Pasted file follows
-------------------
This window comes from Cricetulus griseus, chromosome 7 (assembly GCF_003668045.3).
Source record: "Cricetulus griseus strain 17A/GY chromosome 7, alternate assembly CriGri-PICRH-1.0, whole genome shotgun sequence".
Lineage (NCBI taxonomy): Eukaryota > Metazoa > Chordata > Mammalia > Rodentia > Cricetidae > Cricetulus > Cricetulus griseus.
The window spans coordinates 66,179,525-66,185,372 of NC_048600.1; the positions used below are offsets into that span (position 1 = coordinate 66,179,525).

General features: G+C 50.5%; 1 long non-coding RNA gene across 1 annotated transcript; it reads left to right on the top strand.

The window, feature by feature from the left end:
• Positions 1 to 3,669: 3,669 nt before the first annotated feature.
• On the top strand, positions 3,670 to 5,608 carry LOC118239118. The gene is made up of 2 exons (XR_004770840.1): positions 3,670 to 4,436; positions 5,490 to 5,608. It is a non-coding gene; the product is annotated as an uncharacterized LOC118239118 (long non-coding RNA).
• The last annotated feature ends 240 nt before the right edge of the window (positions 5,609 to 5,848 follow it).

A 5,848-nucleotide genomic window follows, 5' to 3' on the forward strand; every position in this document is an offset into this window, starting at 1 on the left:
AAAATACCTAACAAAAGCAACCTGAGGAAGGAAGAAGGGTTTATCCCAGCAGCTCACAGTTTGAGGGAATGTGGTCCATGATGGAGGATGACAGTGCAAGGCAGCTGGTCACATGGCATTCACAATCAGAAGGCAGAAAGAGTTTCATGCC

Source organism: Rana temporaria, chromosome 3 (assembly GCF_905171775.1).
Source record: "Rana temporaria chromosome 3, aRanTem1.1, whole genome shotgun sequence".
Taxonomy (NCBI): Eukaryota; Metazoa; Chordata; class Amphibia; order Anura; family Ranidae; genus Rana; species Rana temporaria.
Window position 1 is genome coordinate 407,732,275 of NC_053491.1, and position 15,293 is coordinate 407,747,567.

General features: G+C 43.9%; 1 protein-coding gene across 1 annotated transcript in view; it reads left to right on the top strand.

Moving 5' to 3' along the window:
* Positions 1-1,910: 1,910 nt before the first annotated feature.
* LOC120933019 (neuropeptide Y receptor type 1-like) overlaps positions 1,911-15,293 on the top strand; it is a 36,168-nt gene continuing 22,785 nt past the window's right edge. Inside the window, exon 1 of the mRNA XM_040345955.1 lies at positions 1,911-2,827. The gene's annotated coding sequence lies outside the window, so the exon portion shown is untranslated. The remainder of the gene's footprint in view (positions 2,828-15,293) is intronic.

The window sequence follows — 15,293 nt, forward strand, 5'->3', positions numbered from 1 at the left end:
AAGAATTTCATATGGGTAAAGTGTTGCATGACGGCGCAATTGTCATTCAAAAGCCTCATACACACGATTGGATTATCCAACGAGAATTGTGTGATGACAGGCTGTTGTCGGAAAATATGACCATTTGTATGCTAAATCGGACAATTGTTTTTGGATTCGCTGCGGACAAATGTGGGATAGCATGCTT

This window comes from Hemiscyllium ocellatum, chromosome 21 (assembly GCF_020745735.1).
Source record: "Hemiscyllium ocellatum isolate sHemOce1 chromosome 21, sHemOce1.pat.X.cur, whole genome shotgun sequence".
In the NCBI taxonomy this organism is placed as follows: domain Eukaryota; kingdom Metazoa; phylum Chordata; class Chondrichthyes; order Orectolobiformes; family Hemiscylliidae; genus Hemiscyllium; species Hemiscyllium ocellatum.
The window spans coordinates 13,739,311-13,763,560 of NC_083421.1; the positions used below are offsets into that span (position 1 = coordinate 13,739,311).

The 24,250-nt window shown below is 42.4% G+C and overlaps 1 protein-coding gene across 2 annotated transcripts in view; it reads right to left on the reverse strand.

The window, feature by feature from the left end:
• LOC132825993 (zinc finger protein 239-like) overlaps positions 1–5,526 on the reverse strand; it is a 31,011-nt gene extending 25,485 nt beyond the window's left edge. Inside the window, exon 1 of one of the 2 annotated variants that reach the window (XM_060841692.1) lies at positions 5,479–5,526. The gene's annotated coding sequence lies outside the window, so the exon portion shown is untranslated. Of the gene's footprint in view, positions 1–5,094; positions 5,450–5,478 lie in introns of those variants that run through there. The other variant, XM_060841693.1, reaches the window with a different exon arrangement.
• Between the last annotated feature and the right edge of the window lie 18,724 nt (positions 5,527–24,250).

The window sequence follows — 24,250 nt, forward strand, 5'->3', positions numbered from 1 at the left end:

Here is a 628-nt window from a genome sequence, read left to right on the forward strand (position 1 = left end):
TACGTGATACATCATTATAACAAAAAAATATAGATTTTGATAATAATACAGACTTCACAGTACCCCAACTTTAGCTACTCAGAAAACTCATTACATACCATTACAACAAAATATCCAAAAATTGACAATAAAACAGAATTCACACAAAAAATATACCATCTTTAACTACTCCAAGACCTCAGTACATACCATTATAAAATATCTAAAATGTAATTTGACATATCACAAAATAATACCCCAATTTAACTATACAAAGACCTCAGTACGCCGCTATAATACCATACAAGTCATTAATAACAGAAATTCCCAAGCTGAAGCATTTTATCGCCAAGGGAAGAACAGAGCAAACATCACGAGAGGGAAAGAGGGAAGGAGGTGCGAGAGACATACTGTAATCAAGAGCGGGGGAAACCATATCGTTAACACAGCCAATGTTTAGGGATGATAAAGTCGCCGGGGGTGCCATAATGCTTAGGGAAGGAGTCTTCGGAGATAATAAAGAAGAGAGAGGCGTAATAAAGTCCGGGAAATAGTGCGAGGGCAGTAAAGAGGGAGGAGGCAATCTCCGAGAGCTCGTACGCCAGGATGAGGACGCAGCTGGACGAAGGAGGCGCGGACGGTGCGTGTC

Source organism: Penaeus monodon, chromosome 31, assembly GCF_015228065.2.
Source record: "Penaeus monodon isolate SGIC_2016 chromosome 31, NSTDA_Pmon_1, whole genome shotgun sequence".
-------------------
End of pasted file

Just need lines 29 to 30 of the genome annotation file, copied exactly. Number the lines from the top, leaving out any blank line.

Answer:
• Between the last annotated feature and the right edge of the window lie 18,724 nt (positions 5,527–24,250).

The window sequence follows — 24,250 nt, forward strand, 5'->3', positions numbered from 1 at the left end: